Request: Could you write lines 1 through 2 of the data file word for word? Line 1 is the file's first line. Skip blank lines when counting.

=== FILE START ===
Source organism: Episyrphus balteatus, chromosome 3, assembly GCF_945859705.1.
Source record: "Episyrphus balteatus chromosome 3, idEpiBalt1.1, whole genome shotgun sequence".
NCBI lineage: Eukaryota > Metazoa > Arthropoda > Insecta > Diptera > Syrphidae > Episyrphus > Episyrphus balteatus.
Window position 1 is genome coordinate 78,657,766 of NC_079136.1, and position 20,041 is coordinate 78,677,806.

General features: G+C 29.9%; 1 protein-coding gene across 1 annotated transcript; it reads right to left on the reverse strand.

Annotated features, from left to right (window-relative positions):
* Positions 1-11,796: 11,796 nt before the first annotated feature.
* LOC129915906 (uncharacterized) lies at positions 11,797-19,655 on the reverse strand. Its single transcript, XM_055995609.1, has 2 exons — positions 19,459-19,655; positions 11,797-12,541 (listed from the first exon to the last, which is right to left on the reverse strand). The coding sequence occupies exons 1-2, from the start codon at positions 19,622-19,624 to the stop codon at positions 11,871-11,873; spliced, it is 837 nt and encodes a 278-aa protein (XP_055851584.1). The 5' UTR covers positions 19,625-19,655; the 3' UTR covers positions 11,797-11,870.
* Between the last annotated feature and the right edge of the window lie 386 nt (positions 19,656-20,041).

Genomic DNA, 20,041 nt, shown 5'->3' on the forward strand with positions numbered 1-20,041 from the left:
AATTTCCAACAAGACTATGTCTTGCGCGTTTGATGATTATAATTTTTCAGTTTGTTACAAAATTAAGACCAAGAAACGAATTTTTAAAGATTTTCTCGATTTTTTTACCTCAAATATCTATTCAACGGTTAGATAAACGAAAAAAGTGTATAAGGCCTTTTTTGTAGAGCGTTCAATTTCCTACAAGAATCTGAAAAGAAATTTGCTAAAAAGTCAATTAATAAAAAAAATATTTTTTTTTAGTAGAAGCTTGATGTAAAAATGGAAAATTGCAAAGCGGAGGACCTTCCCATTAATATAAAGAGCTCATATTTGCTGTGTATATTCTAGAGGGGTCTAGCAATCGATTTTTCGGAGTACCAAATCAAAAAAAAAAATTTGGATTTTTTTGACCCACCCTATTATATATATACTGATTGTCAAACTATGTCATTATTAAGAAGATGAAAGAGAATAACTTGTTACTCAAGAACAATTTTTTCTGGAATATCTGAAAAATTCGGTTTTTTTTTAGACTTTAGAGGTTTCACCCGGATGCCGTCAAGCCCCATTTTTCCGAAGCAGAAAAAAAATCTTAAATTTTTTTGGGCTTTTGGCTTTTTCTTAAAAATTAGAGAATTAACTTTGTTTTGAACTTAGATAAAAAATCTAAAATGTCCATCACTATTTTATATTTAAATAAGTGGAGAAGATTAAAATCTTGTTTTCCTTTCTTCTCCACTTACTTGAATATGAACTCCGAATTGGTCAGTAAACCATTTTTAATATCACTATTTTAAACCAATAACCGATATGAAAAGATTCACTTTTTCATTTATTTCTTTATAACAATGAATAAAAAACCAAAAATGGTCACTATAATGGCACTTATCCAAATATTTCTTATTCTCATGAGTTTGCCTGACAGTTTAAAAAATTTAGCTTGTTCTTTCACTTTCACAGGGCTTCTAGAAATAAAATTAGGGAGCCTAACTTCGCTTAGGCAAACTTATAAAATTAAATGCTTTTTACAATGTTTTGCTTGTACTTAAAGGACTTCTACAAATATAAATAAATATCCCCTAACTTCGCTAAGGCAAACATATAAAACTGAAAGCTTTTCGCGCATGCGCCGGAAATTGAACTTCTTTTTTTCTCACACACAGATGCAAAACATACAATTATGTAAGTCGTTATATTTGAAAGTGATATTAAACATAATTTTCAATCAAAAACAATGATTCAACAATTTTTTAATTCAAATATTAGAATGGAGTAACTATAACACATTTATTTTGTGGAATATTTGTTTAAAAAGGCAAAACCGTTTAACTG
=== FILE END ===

Source organism: Episyrphus balteatus, chromosome 3, assembly GCF_945859705.1.
Source record: "Episyrphus balteatus chromosome 3, idEpiBalt1.1, whole genome shotgun sequence".